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    In Colossians 2:16-23, Paul described the people who were judging them as teaching human traditions and precepts, self-made religion, asceticism, and severity to the body, so they were being judged by pagans. This means that the Colossians were keeping God's holy days in obedience to His commands in accordance with the example that Christ set for us to follow and Paul was encouraging them not to let any man judge them and keep them from obeying God.

    In Acts 20:7, it is important to keep in mind that for Jews the day started at sundown, so a meeting on the first day of the week would have began on what we would refer to as Saturday at sundown. Jews have a longstanding tradition of meeting on the first day of the week for a Havdalah service on Saturday at sundown to mark the closing of the Sabbath and to welcome in the work week. Jews also traditionally didn't handle money on the Sabbath, so this was also a time when they would collect offerings. So Paul spoke from evening until midnight, not from morning until midnight, and then left on Sunday morning to travel. This does not establish that they met on Sunday morning, and even if they had, it wouldn't establish that this was the start of a new tradition, and even if it was, it wouldn't establish that they hypocritically set aside God's command to keep the Sabbath in order to establish their own tradition, and even if they had, it wouldn't establish that we should follow in their example of sin.

    In Matthew 7:6-9, Jesus criticize the Pharisees as being hypocrites for setting aside the commands of God in order to establish their own tradition, so people are falling under the same criticism by setting aside God's command to keep the 7th day holy in order to establish their own tradition of worshiping on Sunday. There is nothing about the day on which Jesus happened to rise that means that we should hypocritically set aside God's commands against idolatry, adultery, murder, theft, breaking the Sabbath, or any of God's others commandments. In Titus 2:14, Jesus gave himself to redeem us from all lawlessness and to purify for himself a people of his own possession who are zealous for doing good works, so returning to the lawlessness that Jesus gave himself to redeem us from is the opposite of honoring the resurrection. I'm not saying that there is anything wrong with starting a tradition of honoring the resurrection on Sunday, but it should be in addition to obeying God's other commandments, not in place of them. Jesus rose on the Feast of Firstfruits as the firstfuits from the dead, so there is already a day that is rich with relevant symbolism that is in accordance with what God has commanded that we can use to honor the resurrection, so there is absolutely no need whatsoever to set aside any of God's commands in order to do that.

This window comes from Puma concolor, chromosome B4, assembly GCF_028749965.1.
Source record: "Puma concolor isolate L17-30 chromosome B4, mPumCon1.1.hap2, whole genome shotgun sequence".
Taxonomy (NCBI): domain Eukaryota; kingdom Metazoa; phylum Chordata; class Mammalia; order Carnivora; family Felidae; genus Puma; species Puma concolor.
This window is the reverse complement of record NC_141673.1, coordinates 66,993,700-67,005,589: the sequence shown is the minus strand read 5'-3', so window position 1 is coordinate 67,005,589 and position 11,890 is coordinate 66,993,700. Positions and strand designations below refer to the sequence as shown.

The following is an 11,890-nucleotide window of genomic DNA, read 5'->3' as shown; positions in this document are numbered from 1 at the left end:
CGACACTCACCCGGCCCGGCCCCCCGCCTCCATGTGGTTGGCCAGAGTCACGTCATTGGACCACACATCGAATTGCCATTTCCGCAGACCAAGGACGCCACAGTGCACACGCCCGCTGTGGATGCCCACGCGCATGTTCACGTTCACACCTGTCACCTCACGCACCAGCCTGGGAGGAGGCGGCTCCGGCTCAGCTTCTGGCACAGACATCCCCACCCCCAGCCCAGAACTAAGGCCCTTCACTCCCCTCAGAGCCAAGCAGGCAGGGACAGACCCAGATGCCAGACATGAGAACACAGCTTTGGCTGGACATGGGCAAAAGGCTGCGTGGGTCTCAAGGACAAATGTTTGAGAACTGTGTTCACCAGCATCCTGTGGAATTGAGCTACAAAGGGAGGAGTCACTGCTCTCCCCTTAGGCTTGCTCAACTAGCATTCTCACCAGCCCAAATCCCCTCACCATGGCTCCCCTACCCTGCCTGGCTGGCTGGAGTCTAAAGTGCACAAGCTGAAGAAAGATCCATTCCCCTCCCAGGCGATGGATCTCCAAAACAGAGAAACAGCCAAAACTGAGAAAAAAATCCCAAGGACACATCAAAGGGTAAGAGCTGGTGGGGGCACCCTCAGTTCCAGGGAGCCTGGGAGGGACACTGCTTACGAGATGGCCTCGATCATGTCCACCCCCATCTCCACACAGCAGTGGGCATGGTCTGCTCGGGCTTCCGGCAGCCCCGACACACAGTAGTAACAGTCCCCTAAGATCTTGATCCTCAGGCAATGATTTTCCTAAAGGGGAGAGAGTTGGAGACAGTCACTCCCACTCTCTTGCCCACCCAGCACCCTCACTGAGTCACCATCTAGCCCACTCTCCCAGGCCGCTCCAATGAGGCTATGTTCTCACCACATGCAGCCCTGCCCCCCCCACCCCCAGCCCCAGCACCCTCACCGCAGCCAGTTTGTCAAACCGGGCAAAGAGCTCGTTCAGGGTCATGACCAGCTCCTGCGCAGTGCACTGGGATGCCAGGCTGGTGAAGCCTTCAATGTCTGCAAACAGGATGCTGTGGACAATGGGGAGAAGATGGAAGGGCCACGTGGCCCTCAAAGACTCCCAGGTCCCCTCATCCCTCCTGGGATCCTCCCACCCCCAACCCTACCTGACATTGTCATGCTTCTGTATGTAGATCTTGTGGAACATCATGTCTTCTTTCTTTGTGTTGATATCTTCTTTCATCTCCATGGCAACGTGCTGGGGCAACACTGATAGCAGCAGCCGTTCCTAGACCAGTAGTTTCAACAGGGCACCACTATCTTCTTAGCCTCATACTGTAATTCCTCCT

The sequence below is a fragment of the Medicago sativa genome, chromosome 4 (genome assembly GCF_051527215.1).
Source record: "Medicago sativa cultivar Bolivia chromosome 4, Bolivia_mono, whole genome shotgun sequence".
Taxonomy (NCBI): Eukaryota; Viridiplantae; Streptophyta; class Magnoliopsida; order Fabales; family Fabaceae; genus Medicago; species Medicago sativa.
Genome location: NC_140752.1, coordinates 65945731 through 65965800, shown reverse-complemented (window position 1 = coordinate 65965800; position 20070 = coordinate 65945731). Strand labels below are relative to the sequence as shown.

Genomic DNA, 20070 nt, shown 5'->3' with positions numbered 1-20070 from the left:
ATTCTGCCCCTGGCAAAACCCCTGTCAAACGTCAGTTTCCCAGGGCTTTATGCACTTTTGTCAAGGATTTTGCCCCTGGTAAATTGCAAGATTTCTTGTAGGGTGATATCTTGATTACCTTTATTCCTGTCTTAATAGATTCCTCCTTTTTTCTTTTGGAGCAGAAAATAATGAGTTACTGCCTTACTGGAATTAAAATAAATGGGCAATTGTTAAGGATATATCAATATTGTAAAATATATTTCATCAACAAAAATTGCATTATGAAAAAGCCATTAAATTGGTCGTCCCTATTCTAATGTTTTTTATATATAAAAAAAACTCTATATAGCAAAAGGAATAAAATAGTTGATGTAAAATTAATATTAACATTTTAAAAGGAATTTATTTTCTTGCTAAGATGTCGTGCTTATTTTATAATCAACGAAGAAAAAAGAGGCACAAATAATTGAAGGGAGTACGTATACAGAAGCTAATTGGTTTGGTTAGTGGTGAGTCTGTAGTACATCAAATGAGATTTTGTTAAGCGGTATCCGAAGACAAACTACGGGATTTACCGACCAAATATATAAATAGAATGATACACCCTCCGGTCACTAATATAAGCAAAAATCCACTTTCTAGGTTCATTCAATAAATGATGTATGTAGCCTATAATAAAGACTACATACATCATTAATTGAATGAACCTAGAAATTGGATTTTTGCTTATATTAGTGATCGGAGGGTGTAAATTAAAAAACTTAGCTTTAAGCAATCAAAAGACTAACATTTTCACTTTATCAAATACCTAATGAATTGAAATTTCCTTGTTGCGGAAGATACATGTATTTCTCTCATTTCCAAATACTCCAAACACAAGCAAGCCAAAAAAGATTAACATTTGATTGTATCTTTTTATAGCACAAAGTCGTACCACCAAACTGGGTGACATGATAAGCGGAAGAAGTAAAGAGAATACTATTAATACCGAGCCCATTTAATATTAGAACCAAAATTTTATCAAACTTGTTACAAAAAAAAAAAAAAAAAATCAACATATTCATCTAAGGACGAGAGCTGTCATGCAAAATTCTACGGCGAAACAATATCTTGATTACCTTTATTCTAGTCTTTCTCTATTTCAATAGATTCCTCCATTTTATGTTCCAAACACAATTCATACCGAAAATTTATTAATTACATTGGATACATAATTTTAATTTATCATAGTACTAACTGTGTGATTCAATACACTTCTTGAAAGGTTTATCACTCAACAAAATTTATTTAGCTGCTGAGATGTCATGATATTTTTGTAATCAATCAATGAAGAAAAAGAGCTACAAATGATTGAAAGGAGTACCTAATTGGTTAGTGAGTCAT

The day of the Lord has a specific meaning in Jewish eschatology, which was referring to the day that he was seeing in his vision, not to the day of the week that he happened to have his vision.
     
  15. Soyeong

    Soyeong Well-Known Member Supporter

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    If someone breaks any law and become a lawbreaker, then they need to repent and to return to obedience to God's law through faith, which is precisely what James 2 was encouraging them to do. In Romans 7:21-25, Paul said that he delighted in obeying the Law of God and served it with his mind, but contrasted that with the law of sin, which held him captive, and which he served with his flesh, so he was speaking about both of those laws throughout that chapter, and it is important not to mistaken the things that he said about the law of sin as being about the Law of God.
     
  16. Soyeong

    Soyeong Well-Known Member Supporter

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    In Romans 7:21-25, Paul said that he delighted in obeying the Law of God and served it with his mind, but contrasted that with the law of sin, which he served with his flesh. If Romans 7:4-6 were speaking about the Law of God, then that would mean that Paul was speaking against obeying a law that he delighted in obeying, that the way to become unified with Christ is by rejecting God's laws for how to be unified with him, that the way to bear fruit for God is by rejecting God's laws for how to bear fruit for Him, that Paul delighted in stirring up sinful passions in order to bear fruit unto death, and that Paul delighted in being held captive, all of which is absurd, but rather it is the law of sin that he described as holing him captive.
     
  17. Cribstyl

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    Yeah, my bicycle is dependable and good but I drive the car now.
    Yes, the law is Holy, just, good and perfect, but if scripture say we're not under the law, we're not under the law.
    You cherry pick points about the law, and ignore the solid teaching that we're not subjected to it.
    Consider this, the law says thou shall not steal.... The Gospel teaches love, so stealing is not an option for believers.